By CBS News correspondent Mark Strassmann
In person these days, if anything, Saddam Hussein looks smaller than life.
I watched him walk into a Baghdad courtroom this morning to stand trial for genocide. He wore a dark suit, no tie, and was carrying a Koran. But for many Iraqis, this moment means their prayers have finally have been answered. The new Iraqi government is finally trying the former dictator here for state-sponsored executions of at least 50,000 Kurds in 1988.
Saddam is now almost 70 years old and — other than a full head of dark hair — looks his age. He moves slowly, with almost a shuffle in his step. His shoulders are hunched and rounded. There's no outward sign, no physical magnetism, to suggest this was the man who had his foot on the throat of Iraq for more than two decades. To see him up close now, it's hard for outsiders to imagine his menace. But it's different for people who actually had to live under his thumb. And his image on television still makes many Iraqis shudder.
But when Saddam speaks, you get a glimmer of who he was, still feel his force of personality. When told to stand by the judge, he remained seated. He then refused to enter his name for the record. "You know my name," he said. "The whole world knows my name."
When it was time to enter a plea, guilty or innocent, he sparred with the judge over the court around its legitimacy. The judge finally grew tired of the argument and entered a plea of "innocent" for him. With Saddam, it's always combative. He argues. He interrupts. Saddam is still convinced only he deserves to speak.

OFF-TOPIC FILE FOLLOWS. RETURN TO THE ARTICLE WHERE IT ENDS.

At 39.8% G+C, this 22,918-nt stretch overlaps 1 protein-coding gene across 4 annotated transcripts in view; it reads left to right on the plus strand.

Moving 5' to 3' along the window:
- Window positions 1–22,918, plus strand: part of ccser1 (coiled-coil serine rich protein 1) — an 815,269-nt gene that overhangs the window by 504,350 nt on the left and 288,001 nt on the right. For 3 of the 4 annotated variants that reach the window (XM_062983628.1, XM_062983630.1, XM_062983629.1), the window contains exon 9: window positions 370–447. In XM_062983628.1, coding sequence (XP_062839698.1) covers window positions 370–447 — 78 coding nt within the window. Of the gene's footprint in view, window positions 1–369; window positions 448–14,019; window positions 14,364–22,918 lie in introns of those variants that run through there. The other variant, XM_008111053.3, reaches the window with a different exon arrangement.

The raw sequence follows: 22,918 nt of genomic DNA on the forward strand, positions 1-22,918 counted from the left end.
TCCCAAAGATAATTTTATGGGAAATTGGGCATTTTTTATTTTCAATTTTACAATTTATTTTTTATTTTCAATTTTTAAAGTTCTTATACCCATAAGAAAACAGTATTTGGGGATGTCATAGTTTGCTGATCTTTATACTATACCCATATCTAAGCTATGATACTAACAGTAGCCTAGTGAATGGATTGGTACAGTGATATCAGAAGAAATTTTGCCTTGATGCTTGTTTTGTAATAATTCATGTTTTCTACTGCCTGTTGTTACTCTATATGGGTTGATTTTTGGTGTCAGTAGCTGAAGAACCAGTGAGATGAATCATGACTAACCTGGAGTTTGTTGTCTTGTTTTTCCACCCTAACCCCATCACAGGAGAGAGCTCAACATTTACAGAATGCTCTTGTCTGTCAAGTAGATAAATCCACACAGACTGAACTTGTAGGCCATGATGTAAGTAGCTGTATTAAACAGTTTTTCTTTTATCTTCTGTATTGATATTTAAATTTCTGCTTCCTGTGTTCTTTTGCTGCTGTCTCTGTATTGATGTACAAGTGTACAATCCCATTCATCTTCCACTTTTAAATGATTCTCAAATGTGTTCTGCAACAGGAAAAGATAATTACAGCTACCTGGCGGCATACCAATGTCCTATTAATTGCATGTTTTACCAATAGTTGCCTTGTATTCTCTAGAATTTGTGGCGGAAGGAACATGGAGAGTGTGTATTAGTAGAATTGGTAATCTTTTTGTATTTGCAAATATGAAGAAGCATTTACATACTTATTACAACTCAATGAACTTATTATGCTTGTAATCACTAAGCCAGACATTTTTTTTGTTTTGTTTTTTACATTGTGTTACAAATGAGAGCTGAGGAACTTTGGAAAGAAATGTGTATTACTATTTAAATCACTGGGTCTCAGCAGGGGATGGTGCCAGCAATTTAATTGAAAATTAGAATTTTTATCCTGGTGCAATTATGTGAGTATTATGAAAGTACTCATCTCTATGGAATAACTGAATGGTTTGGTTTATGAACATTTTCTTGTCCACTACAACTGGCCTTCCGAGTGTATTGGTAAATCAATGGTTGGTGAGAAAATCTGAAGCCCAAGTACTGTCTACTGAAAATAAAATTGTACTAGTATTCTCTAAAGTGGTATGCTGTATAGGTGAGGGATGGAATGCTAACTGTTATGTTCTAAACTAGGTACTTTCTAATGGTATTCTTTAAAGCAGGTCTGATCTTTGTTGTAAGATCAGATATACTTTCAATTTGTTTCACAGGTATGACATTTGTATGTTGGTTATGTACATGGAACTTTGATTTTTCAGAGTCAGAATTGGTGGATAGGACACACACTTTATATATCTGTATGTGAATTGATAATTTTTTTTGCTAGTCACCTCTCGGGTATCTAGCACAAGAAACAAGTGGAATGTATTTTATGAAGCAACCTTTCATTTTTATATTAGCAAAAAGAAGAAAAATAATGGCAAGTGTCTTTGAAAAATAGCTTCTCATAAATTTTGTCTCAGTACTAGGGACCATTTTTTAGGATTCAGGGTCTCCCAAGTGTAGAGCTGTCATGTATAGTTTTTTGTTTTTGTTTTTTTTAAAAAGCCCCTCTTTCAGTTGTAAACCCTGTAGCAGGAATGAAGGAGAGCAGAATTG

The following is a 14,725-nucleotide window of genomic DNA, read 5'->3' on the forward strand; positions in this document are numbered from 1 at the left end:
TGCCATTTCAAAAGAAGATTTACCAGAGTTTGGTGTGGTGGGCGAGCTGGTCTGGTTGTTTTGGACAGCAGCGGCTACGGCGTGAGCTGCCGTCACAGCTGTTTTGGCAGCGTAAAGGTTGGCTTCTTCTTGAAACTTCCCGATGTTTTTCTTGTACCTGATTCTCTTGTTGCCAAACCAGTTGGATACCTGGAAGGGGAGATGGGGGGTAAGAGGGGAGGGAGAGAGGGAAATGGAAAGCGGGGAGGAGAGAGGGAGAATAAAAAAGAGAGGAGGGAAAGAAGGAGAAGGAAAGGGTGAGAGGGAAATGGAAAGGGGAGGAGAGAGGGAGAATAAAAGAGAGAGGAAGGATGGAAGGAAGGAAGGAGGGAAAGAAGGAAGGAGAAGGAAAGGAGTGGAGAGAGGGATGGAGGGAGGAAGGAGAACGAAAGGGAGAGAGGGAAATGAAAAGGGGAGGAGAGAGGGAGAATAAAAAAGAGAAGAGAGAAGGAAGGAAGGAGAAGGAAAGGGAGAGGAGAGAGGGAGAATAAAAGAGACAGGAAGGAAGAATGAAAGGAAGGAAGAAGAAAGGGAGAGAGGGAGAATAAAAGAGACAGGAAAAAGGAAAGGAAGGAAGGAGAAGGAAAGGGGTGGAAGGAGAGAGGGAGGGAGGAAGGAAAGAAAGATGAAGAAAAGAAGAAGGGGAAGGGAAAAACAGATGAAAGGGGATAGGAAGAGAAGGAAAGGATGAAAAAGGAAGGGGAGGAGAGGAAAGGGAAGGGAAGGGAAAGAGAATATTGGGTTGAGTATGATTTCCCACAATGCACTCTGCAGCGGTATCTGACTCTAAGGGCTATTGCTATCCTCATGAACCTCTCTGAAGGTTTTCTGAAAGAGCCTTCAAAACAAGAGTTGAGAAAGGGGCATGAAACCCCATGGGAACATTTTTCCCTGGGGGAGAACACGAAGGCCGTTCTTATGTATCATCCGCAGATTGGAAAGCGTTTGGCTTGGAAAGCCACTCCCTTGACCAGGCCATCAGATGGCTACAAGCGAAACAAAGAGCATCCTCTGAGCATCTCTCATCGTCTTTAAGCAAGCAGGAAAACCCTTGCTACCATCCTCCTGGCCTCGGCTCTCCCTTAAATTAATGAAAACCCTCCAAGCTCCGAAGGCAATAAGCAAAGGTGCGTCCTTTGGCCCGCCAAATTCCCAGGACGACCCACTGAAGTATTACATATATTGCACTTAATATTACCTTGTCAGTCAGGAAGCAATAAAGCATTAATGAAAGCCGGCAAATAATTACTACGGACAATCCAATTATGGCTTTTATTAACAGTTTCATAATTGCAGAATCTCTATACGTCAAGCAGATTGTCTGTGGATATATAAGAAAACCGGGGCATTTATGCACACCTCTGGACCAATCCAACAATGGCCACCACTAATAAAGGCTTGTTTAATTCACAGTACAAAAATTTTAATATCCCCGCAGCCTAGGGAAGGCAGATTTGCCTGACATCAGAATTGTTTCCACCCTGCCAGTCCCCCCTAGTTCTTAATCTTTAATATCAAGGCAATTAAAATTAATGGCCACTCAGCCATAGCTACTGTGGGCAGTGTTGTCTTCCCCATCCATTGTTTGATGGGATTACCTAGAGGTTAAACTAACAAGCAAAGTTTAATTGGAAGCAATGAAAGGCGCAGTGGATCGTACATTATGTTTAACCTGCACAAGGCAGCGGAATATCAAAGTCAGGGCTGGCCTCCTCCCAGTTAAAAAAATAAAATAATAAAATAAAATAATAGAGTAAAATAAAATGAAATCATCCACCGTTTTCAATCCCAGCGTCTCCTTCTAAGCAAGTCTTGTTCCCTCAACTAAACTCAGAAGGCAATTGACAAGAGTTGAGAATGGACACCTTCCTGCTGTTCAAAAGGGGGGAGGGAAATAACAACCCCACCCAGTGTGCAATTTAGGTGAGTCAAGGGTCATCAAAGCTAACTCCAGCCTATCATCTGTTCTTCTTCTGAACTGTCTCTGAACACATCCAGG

Saddam has six co-defendants, all former top henchmen in the old regime. They sit together in the defendants' dock in the middle of a courtroom. Its exact location in Baghdad's Green Zone is a secret. Five of those co-defendants seemed fairly meek as they entered their names and pleas. The last of them, Ali Hassan al-Majid, looks even older than Saddam and shuffled into court with the help of a cane. But he, too, has lost none of his bluster. Asked by the judge to identify himself, he announced in a proud, clear voice, "fighting comrade First Major General Pilot Ali-Hassan al-Majid."
Outside of court, he's better known as "Chemical Ali," for using poison gas and chemical attacks against scores of Kurdish villagers. In fact, when asked once long before this trial whether he knew what happened to 182,000 missing people, he said angrily, "where did you guys get these numbers? They're about 100,000. And how come you guys call me 'Chemical Ali?'"
The criminal charges could not be more heinous. All the defendants are charged with some combination of genocide, war crimes, and crimes against humanity, potentially a death penalty case.
In the new Iraq, state executions are by hanging. But Saddam is also waiting for his verdict from an earlier trial, also a death penalty case. If found guilty in that case, justice will be swift; there's a chance he could be executed before this second trial is finished.
Saddam has said if he does receive a death sentence, he wants to be shot like a soldier — not hanged like a common criminal. But his days of dictating are over. If the verdict in that first case goes against him, he'll do his slow walk to the gallows, possibly by the end of this year.
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